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Masterpiece of German Romanesque architecture, the Maria Laach resembles fairy tale castle

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Portals and capitals carved with fascinating mythical figures

The Maria Laach Abbey, or as it is known in Germany, the Abtei Maria Laach or Kloster Maria Laach is located on the wooded shores of a crater lake. The church is considered an important example of German Romanesque architecture. With its short length and multitude of towers and turrets, the church resembles a fairy-tale fortress, accentuated by its scenic, lakeside setting.

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With its short length and multitude of towers and turrets, the Maria Laach Abbey resembles a fairy-tale fortress, accentuated by its scenic, lakeside setting.

With its short length and multitude of towers and turrets, the Maria Laach Abbey resembles a fairy-tale fortress, accentuated by its scenic, lakeside setting.

Highlights

By Catholic Online (NEWS CONSORTIUM)
Catholic Online (https://www.catholic.org)
6/29/2012 (7 years ago)

Published in Travel

Keywords: Maria Laach Abbey, Germany, Romanesque architecture


LOS ANGELES, CA (Catholic Online) - Visitors to the church's east end, overlooking the lake will see that it has a round apse flanked by twin square towers. Over the transept crossing is a broad cupola with cone-shaped roof.

At the church's west end is a unique feature known as the Paradise. A single-story, colonnaded porch surrounding a small courtyard, the Paradise was added around 1225. This feature reflects the architecture of Early Christian basilicas. Its open arches rest on thin twin columns. The Paradise's portals and capitals are richly carved, many of them with fascinating mythical figures. These sculptural additions were the work of the imaginative mason is known as the Laacher Samson-Meister or "Master of the Laach Samson."

Entrance into the church is through two heavy doors, decorated with zodiac and heraldic symbols, into the south and north aisles. Visitors are greeted by the Monument of Heinrich II, built in 1270, topped with a larger-than-life effigy of the Count Palatine holding his church.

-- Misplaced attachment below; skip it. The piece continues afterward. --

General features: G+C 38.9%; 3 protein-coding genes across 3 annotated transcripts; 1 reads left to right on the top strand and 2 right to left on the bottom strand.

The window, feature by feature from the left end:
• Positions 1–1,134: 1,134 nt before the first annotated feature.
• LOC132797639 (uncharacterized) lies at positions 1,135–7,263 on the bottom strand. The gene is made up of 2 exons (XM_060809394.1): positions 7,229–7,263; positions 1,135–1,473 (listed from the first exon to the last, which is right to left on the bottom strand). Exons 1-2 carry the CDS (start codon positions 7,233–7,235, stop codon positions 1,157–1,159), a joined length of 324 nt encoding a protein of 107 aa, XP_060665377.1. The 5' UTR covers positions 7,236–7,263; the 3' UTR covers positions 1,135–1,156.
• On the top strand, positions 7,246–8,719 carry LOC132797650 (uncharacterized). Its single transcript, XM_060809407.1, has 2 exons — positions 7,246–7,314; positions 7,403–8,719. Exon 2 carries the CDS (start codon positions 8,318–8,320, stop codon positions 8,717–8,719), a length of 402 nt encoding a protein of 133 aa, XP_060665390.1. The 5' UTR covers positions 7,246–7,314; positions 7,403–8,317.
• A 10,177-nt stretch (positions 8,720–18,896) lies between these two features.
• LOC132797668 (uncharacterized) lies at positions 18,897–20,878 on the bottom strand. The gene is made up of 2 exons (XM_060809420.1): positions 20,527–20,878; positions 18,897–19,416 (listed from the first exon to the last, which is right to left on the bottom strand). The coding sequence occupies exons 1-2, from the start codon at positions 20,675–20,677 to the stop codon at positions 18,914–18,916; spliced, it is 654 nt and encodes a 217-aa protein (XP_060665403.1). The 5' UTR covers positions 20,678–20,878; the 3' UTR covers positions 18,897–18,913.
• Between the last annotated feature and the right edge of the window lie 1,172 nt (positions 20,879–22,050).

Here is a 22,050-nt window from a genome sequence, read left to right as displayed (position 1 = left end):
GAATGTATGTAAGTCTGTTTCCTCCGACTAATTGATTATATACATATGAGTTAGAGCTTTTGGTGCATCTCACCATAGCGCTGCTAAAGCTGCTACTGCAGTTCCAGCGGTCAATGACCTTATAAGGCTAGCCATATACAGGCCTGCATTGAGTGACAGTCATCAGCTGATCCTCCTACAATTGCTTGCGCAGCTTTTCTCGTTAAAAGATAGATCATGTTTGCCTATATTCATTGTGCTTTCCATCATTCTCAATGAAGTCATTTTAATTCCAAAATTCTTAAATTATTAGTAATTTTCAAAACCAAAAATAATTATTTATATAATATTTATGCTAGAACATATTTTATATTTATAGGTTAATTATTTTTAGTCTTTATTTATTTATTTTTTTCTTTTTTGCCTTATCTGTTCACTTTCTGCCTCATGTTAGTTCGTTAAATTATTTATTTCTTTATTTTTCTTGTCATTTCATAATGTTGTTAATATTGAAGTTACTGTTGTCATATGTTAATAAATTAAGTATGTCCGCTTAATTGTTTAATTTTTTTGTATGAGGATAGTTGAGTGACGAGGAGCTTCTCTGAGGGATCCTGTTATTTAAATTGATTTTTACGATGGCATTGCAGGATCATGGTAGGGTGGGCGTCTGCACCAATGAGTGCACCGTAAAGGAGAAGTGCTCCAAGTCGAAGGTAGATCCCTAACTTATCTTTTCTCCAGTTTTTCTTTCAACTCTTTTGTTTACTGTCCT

Far more modern additions are in the stained glass windows of the west apse, including a charming depiction of Adam and Eve, were designed in 1956 by Wilhelm Rupprecht.

The interior of the church is very dark, with sunlight admitted only through small Romanesque windows high in the nave and in the two side aisles. A small chapel on the south side houses a 15th-century Pieta statue and a multitude of candles lit by visitors.

Highly faded older murals adorn the east sides of the nave's middle piers. The one on the north side depicts a bearded saint holding a book and an open scroll with Latin lettering; the one on the south is badly damaged but shows a cloaked saint holding a book with his/her robes.

The Abbey of Maria Laach was founded in 1093 by the Count Palatine of the Rhine Heinrich II and his wife Adelheid. They were unable to have children and donated what would have been spent on a dowry on the foundation of a monastery across the lake from their castle.

Built on the west side of the lake now known as the Laacher See, the monastery became known as the Abbatia ad Lacum, "Lake Abbey."

Laach is the Old High German word for "lake" and has been preserved in the name of the lake and the abbey. But the modern German word for lake is See, so the lake is called the Laacher See. The addition of "Maria" to the abbey's name did not happen until the 19th century.

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